NEW YORK (WABC) -- The program is hosted by Eyewitness News Anchor Shirleen Allicot, and focuses on the continued impact the pandemic has had on youth, with advice from professionals on how we can address and improve the mental, emotional and physical health of youth.
Despite the ongoing pandemic, the special shares stories of individuals who faced difficult challenges and survived hardships that seemed insurmountable.
Some of the featured stories include the following:
- While COVID-19 ravaged the country, the ongoing opioid crisis increased with some cities reporting more opioid-related deaths than COVID-19. A recovering addict in New Jersey, whose journey with drugs and alcohol started when he was 13, shares his accomplishment of how he obtained his graduate degree and is a caseworker helping others through recovery.
- The energy of a 20-year-old who has been in multiple group homes since the age of four and survived a period of incarceration on Rikers Island is inspiring; and a tribute to the organizations and social workers who are stepping up to help youth in need.
- While the tri-state area has been in lockdown during the pandemic, there's been an increase of domestic abuse. In addition, child exploitation has dramatically increased with sextortion and child porn. The special shines a light on this issue and provides guidance to survivors on how to reach educators and professionals who can be of help.
- Confinement at home has led to issues with physical and mental health. A Long Island family shares their intervention experience with their 7-year-old child during the pandemic. Viewers will hear from pediatricians and mental health experts that provide advice to parents on how to help children navigate their health during the pandemic.
The special features experts that include clinicians and researchers from Prevention Links, Union County Star Program, NJ, GOSO Getting Out & Staying Out, Child Advocacy Center, The Safe Center LI and the Healthy Weight & Wellness Center at Stony Brook Children's Hospital.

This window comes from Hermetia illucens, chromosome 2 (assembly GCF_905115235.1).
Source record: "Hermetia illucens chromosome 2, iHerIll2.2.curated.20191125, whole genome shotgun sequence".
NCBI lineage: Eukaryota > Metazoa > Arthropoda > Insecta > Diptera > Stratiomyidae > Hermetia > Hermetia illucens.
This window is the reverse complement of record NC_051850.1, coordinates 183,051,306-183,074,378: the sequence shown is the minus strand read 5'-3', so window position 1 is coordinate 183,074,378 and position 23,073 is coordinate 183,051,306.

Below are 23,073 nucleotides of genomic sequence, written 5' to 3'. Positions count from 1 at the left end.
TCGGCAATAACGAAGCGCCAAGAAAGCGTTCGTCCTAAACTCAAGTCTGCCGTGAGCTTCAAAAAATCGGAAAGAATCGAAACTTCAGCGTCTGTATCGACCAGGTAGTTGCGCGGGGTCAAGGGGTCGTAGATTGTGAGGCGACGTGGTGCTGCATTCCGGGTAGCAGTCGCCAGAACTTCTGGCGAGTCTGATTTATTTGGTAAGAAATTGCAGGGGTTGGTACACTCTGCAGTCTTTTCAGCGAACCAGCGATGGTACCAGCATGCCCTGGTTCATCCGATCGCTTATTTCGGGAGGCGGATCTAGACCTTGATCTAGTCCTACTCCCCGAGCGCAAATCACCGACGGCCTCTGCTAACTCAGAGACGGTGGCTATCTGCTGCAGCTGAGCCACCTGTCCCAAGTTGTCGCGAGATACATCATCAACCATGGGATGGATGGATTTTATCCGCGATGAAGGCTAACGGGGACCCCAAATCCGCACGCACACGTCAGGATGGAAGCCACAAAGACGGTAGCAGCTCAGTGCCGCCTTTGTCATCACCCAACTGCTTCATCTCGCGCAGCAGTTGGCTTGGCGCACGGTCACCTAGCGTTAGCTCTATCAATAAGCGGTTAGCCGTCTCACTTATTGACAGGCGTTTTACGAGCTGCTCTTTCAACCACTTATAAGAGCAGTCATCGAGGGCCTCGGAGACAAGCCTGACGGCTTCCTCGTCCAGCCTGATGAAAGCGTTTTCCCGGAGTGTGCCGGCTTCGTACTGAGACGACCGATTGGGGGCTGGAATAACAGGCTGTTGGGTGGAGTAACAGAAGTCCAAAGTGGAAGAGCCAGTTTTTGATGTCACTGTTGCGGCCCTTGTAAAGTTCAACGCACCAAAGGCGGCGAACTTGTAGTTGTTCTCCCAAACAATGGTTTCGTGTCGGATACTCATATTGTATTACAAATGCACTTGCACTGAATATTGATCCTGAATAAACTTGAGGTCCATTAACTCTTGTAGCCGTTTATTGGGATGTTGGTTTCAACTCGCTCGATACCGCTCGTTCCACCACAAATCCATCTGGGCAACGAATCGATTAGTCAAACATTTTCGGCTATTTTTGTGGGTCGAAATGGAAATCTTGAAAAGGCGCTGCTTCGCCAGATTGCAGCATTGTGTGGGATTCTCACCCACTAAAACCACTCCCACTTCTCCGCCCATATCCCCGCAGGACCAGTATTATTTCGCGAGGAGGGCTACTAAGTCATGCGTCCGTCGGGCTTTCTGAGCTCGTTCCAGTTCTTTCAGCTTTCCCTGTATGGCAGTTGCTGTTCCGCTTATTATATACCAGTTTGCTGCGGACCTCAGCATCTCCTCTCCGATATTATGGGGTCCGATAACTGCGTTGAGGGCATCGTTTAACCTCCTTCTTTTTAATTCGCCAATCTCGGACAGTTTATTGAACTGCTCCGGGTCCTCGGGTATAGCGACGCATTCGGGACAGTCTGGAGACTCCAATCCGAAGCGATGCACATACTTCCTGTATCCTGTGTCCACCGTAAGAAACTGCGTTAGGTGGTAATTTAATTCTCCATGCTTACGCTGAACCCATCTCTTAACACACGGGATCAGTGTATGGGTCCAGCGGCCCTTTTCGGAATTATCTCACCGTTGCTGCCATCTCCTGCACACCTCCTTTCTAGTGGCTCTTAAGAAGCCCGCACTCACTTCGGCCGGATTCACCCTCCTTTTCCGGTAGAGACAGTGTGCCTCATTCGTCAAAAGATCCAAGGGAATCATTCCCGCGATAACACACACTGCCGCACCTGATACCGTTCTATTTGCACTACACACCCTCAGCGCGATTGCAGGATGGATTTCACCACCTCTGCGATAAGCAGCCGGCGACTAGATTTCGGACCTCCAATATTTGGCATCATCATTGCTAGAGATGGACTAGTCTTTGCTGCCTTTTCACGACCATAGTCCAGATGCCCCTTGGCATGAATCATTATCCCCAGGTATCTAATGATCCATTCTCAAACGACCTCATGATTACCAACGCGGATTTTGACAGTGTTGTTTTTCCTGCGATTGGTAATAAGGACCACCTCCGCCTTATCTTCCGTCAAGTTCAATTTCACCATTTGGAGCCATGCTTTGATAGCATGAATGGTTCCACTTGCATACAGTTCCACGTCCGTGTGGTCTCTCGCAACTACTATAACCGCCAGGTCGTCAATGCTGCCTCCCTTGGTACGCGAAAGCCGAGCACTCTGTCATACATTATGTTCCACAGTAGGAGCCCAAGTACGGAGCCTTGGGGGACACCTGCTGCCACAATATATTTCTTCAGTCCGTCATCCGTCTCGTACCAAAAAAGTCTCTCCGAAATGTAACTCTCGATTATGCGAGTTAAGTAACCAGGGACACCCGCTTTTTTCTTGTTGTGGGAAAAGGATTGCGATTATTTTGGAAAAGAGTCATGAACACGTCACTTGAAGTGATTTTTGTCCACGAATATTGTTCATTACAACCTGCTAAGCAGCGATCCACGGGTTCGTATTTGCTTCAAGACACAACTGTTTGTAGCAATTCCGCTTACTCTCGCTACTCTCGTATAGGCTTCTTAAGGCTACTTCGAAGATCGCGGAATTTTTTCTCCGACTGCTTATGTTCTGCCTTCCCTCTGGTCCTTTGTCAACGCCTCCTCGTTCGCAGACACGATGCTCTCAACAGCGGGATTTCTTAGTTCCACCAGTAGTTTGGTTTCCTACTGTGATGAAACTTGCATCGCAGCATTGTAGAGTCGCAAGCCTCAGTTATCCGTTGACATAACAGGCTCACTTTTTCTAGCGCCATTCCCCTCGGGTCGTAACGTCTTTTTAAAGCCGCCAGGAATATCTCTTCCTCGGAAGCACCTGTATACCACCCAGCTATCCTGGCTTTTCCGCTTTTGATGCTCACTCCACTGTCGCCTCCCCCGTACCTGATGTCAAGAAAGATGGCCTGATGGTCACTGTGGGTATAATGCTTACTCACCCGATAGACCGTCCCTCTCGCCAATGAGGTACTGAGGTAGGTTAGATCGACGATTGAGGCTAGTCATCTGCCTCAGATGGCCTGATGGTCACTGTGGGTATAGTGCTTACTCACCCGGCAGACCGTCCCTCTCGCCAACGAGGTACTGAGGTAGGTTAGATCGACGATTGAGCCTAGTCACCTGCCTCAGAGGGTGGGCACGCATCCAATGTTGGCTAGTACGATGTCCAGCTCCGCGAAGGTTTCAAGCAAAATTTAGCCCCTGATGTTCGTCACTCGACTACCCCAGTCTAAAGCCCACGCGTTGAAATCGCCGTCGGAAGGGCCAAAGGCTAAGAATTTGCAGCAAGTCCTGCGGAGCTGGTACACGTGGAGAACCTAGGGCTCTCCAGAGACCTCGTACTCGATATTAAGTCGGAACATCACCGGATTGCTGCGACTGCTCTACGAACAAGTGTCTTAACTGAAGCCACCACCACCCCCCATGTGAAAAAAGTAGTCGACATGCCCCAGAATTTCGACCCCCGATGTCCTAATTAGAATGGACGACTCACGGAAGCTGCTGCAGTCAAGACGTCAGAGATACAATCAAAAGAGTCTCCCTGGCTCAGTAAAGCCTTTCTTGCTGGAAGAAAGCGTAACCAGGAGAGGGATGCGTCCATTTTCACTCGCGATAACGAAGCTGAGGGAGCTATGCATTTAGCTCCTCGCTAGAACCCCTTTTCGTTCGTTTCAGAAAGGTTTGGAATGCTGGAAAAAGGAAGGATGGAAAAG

WABC-TV has long been dedicated to covering the important issues of health and safety of youth in the community. WABC's "Protect Our Children" campaign, which launched in 1998, includes informational safety messages, a dedicated website and a missing children campaign that can be seen on every WABC Eyewitness News program. The station has produced a number of compelling local programs addressing the stress-related problems plaguing a vulnerable population - children. The series has received six Emmy Awards, six Gracie Awards from the American Women in Radio-TV-Film (AWRT) and awards from the National Center for Missing and Exploited Children, (NCMEC). Learn more about "Protect Our Children" at ABC7NY.com/Protect.
"Protect Our Children: Effects of the Pandemic" 2021
WEB ADDRESSES & PHONE NUMBERS
Substance Abuse and Mental Health Services Administration
Treatment Referral Routing Service
800-662-HELP (4357) National 24/7 Helpline
Mental Health America
For Resources & Expert Advice
NYS Department Of Health Opioid Overdose Initiative
NYC WELL 24/7 Hotline
Text/Call/Chat to discuss stress, depression, anxiety or drug/alcohol abuse
Crisis Text Line
To text with a trained Crisis Counselor
Getting Out and Staying Out (GOSO)
The Safe Center, LI
24/7 Safe Center Hotline
To report child abuse
For Emergencies - Call 911
Call statewide NYS Central Register
National ChildHelp Child Abuse Hotline 24/7
Stony Brook Children's Hospital
American Foundation for Suicide Prevention
1-800-273-TALK (8255) Hotline
National Suicide Prevention Lifeline
24 Hour Hotline: 1-800-273-TALK (8255)
National Center For Missing & Exploited Children (NCMEC)
800-THE LOST (843-5678)
Protect Our Children: Effects of the Pandemic
Hope lies ahead as the pandemic continues
PROTECT OUR CHILDREN